Basic principles of good dog training

 

Always reinforce good behaviour

It is much easier to teach a dog to do something you want than it is to teach them to stop doing something you don't want. From the time you first get your dog or puppy, any time they do something you like, reinforce it with whatever your dog finds the most rewarding. When a dog learns that a particular behaviour feels good they'll do it more often! 

 

Set the dog up for success

Don't put your dog into a situation you haven't properly prepared them for just so see what they will do or try to test them. Putting a dog in a situation they aren't ready for can be very confusing for the dog and cause the dog to want to avoid that situation in the future. 

 

Be consistent and fair

Set rules that are fair and reasonable and stick with them. Your dog can't follow the rules if they don't know the rules because they're changing all the time. For example: don't correct a dog for jumping on you while you're wearing your good suit if you let them jump on you all the time when you're not wearing it. The dog can't tell the difference, and they will not understand why they are being corrected. Its unfair and very confusing for them when they can't predict a correction, and does a lot of damage to your relationship with the dog and the trust they have in you.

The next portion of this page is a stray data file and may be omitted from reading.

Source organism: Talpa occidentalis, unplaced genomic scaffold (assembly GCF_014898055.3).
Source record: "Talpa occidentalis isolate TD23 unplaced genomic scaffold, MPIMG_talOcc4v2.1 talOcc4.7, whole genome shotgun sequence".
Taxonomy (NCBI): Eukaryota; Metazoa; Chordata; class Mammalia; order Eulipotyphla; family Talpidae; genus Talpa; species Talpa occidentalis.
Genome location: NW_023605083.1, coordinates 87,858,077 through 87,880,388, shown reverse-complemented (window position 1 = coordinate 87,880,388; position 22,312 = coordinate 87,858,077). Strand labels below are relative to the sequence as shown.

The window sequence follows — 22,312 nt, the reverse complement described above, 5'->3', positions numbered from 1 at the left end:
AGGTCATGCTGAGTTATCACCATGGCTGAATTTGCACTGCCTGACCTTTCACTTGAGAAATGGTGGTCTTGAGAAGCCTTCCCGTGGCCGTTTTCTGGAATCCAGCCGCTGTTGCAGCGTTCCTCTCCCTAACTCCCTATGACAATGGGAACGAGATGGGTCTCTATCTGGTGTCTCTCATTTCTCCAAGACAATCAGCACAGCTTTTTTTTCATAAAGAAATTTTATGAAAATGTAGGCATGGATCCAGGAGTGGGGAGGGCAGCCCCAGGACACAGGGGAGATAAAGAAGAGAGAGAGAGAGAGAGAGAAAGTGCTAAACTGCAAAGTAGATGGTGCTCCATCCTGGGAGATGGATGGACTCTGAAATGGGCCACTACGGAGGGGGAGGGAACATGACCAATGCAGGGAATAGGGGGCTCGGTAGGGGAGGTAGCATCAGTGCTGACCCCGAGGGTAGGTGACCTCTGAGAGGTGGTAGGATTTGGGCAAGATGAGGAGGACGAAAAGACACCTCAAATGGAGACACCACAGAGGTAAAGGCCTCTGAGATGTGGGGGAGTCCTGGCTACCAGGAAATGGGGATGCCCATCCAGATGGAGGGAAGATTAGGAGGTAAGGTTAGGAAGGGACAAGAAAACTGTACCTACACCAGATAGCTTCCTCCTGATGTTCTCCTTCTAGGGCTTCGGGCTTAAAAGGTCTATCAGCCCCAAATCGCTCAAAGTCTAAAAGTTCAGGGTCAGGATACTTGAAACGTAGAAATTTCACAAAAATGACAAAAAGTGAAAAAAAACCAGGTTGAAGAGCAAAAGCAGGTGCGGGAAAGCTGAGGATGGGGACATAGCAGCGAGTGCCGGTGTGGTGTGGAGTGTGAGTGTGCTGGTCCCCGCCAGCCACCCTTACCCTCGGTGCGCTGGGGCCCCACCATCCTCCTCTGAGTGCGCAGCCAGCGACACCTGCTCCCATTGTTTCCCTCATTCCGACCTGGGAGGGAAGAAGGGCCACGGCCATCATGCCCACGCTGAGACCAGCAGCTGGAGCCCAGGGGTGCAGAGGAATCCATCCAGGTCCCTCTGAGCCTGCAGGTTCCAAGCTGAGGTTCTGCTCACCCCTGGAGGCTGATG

Be a leader, not a "boss"

Dogs respond to and respect good leadership. It’s not about being an “alpha”, "showing them who's boss", or being dominant, it's about being someone they respect and naturally want to follow! Without the presence of a leader, your dog is going to look elsewhere or they will try to fill the role themselves. Dogs are not equipped with the skills and knowledge to be leaders in our world and its unfair to put them in that position. Lead by example, lead fairly, lead respectfully, lead with structure, and lead consistently. 

 

Have fun!

Dogs are masters of reading body language, and you're never going to convince a dog that training is fun unless you genuinely believe it yourself. A dog that sees training as fun will always learn more and end up much better trained than a dog that sees training as something they have to do. Food, toys and praise are all great ways to motivate your dog during training. Dogs don't have very long lifespans and we don't get nearly as much time with them as we should, so make the most of the time you do have and have as much fun as you possibly can with them!